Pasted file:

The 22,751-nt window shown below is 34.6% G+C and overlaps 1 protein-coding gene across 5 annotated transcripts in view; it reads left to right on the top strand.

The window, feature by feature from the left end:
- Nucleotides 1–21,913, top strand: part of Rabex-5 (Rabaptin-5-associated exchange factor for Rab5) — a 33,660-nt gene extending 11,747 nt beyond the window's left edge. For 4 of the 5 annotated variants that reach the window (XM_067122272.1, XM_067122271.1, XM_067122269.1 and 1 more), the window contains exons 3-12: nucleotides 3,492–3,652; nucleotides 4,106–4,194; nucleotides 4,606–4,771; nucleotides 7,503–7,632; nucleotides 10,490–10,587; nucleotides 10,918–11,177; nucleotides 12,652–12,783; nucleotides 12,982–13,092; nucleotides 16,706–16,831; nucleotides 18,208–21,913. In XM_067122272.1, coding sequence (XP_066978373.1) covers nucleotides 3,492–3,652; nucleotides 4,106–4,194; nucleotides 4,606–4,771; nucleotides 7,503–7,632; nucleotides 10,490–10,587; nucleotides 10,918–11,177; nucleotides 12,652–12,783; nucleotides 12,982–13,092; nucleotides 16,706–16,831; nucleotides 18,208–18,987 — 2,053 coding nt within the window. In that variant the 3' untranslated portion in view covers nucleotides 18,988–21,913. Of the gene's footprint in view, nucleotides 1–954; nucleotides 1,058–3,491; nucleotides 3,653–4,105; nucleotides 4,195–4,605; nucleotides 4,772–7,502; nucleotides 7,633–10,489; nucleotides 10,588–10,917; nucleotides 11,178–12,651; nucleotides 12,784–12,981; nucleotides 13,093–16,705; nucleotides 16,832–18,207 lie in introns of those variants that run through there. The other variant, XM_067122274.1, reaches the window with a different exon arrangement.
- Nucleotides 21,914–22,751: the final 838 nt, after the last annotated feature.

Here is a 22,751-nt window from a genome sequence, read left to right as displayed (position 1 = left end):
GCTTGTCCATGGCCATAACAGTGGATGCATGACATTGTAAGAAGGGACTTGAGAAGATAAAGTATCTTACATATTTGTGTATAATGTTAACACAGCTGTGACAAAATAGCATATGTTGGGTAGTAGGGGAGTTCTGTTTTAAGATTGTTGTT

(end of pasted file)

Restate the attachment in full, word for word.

The 22,751-nt window shown below is 34.6% G+C and overlaps 1 protein-coding gene across 5 annotated transcripts in view; it reads left to right on the top strand.

The window, feature by feature from the left end:
- Nucleotides 1–21,913, top strand: part of Rabex-5 (Rabaptin-5-associated exchange factor for Rab5) — a 33,660-nt gene extending 11,747 nt beyond the window's left edge. For 4 of the 5 annotated variants that reach the window (XM_067122272.1, XM_067122271.1, XM_067122269.1 and 1 more), the window contains exons 3-12: nucleotides 3,492–3,652; nucleotides 4,106–4,194; nucleotides 4,606–4,771; nucleotides 7,503–7,632; nucleotides 10,490–10,587; nucleotides 10,918–11,177; nucleotides 12,652–12,783; nucleotides 12,982–13,092; nucleotides 16,706–16,831; nucleotides 18,208–21,913. In XM_067122272.1, coding sequence (XP_066978373.1) covers nucleotides 3,492–3,652; nucleotides 4,106–4,194; nucleotides 4,606–4,771; nucleotides 7,503–7,632; nucleotides 10,490–10,587; nucleotides 10,918–11,177; nucleotides 12,652–12,783; nucleotides 12,982–13,092; nucleotides 16,706–16,831; nucleotides 18,208–18,987 — 2,053 coding nt within the window. In that variant the 3' untranslated portion in view covers nucleotides 18,988–21,913. Of the gene's footprint in view, nucleotides 1–954; nucleotides 1,058–3,491; nucleotides 3,653–4,105; nucleotides 4,195–4,605; nucleotides 4,772–7,502; nucleotides 7,633–10,489; nucleotides 10,588–10,917; nucleotides 11,178–12,651; nucleotides 12,784–12,981; nucleotides 13,093–16,705; nucleotides 16,832–18,207 lie in introns of those variants that run through there. The other variant, XM_067122274.1, reaches the window with a different exon arrangement.
- Nucleotides 21,914–22,751: the final 838 nt, after the last annotated feature.

Here is a 22,751-nt window from a genome sequence, read left to right as displayed (position 1 = left end):
GCTTGTCCATGGCCATAACAGTGGATGCATGACATTGTAAGAAGGGACTTGAGAAGATAAAGTATCTTACATATTTGTGTATAATGTTAACACAGCTGTGACAAAATAGCATATGTTGGGTAGTAGGGGAGTTCTGTTTTAAGATTGTTGTT